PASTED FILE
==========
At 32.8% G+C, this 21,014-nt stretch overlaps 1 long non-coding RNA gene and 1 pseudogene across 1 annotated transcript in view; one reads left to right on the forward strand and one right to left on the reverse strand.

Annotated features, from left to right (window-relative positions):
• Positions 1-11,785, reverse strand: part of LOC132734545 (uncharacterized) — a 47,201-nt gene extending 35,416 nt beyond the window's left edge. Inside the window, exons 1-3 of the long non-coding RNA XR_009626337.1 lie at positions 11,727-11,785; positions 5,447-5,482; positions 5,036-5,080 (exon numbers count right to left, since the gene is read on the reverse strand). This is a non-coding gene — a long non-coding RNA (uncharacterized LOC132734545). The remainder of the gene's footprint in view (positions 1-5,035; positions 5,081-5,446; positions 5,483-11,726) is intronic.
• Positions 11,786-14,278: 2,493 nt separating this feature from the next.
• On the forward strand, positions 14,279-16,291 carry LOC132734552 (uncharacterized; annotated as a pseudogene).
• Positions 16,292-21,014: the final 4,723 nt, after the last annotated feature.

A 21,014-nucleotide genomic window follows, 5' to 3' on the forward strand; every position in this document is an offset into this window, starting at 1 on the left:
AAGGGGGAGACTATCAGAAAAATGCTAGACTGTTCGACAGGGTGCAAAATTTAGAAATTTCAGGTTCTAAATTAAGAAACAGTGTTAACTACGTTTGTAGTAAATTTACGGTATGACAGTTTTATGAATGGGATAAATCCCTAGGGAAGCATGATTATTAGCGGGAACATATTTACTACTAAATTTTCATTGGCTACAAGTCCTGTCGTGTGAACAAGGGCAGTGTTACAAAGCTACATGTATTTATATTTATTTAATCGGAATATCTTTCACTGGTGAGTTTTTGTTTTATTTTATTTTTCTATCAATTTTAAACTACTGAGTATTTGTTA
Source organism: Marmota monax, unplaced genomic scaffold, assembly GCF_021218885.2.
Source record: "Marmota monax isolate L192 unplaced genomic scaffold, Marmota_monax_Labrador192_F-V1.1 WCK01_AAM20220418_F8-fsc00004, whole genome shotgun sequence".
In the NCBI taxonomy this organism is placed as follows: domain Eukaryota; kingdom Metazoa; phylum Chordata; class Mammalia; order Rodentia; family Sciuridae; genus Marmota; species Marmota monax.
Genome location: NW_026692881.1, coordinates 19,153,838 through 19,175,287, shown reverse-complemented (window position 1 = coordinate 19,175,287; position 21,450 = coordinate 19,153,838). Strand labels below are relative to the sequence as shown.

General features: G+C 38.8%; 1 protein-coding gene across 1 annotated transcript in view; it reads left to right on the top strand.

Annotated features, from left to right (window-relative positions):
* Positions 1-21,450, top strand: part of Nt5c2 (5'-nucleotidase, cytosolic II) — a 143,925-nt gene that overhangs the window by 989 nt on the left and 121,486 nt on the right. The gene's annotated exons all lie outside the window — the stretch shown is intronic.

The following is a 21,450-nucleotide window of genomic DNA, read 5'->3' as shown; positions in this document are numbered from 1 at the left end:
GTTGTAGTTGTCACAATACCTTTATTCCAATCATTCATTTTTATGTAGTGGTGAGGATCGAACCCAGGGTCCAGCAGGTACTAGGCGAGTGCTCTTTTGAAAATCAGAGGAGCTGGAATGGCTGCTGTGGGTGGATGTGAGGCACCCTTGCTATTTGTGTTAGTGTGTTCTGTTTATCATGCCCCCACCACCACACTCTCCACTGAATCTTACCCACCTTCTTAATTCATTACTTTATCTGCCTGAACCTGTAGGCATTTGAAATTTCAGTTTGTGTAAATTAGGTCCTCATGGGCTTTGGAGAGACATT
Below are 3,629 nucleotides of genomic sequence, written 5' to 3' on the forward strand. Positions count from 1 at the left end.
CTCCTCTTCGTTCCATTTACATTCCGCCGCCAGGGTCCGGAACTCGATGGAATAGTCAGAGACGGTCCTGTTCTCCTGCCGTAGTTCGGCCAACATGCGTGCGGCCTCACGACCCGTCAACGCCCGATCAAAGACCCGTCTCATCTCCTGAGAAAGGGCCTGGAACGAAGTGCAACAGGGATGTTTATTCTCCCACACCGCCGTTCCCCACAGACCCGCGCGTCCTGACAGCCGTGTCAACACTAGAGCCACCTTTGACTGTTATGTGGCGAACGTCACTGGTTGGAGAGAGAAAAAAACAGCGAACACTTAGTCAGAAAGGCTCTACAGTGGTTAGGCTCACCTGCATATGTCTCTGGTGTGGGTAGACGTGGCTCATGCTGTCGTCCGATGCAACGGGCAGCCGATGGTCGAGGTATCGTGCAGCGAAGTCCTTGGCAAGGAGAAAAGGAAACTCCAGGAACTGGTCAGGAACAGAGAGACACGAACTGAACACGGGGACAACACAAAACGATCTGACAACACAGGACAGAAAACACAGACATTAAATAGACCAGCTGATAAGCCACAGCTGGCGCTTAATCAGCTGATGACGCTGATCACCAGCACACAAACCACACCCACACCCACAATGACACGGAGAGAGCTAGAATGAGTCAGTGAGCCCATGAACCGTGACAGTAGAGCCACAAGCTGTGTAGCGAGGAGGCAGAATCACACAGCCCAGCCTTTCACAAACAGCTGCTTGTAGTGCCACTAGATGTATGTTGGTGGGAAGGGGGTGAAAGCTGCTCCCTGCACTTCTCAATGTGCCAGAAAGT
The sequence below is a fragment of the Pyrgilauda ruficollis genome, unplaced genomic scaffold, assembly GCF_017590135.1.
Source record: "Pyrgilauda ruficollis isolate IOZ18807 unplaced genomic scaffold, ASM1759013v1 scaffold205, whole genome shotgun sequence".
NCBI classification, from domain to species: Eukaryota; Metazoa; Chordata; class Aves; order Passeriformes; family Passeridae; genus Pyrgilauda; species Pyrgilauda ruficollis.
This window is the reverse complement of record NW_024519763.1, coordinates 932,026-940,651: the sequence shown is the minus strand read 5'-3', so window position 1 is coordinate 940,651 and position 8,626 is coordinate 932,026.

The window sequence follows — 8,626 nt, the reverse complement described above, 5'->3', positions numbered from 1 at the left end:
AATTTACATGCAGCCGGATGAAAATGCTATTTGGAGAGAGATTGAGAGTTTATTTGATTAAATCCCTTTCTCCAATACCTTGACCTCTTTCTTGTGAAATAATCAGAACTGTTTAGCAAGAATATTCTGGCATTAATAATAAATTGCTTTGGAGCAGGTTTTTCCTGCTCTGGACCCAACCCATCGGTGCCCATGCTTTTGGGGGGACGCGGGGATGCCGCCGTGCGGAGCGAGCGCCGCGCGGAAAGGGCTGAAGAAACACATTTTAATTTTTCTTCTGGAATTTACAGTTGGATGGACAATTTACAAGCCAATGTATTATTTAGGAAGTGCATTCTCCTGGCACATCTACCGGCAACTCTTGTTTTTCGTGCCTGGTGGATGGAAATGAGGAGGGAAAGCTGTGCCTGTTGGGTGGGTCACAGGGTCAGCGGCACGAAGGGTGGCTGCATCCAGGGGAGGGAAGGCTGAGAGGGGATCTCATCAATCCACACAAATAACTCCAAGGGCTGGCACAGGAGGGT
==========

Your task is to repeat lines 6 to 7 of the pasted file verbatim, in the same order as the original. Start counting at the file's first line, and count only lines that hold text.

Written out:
• Positions 16,292-21,014: the final 4,723 nt, after the last annotated feature.

A 21,014-nucleotide genomic window follows, 5' to 3' on the forward strand; every position in this document is an offset into this window, starting at 1 on the left: